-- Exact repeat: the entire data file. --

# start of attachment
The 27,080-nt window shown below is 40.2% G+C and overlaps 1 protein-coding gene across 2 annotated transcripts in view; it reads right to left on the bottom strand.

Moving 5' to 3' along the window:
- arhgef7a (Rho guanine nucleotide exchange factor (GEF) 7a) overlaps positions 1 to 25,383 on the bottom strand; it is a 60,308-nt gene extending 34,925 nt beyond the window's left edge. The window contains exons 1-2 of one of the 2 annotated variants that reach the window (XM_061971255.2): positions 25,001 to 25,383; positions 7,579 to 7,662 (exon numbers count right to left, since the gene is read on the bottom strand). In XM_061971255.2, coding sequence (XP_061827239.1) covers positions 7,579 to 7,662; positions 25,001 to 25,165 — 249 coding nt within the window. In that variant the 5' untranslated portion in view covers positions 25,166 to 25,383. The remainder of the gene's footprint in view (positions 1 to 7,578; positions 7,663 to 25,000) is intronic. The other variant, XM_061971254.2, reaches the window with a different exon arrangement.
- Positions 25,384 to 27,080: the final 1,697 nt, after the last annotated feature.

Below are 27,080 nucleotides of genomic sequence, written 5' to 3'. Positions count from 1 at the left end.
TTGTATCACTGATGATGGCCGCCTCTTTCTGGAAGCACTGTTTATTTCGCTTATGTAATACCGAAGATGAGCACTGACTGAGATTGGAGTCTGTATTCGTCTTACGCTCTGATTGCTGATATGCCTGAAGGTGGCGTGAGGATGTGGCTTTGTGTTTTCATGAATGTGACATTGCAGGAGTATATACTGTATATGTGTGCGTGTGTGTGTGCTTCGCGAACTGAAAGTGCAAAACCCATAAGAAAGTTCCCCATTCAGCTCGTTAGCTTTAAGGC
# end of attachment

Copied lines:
The 27,080-nt window shown below is 40.2% G+C and overlaps 1 protein-coding gene across 2 annotated transcripts in view; it reads right to left on the bottom strand.

Moving 5' to 3' along the window:
- arhgef7a (Rho guanine nucleotide exchange factor (GEF) 7a) overlaps positions 1 to 25,383 on the bottom strand; it is a 60,308-nt gene extending 34,925 nt beyond the window's left edge. The window contains exons 1-2 of one of the 2 annotated variants that reach the window (XM_061971255.2): positions 25,001 to 25,383; positions 7,579 to 7,662 (exon numbers count right to left, since the gene is read on the bottom strand). In XM_061971255.2, coding sequence (XP_061827239.1) covers positions 7,579 to 7,662; positions 25,001 to 25,165 — 249 coding nt within the window. In that variant the 5' untranslated portion in view covers positions 25,166 to 25,383. The remainder of the gene's footprint in view (positions 1 to 7,578; positions 7,663 to 25,000) is intronic. The other variant, XM_061971254.2, reaches the window with a different exon arrangement.
- Positions 25,384 to 27,080: the final 1,697 nt, after the last annotated feature.

Below are 27,080 nucleotides of genomic sequence, written 5' to 3'. Positions count from 1 at the left end.
TTGTATCACTGATGATGGCCGCCTCTTTCTGGAAGCACTGTTTATTTCGCTTATGTAATACCGAAGATGAGCACTGACTGAGATTGGAGTCTGTATTCGTCTTACGCTCTGATTGCTGATATGCCTGAAGGTGGCGTGAGGATGTGGCTTTGTGTTTTCATGAATGTGACATTGCAGGAGTATATACTGTATATGTGTGCGTGTGTGTGTGCTTCGCGAACTGAAAGTGCAAAACCCATAAGAAAGTTCCCCATTCAGCTCGTTAGCTTTAAGGC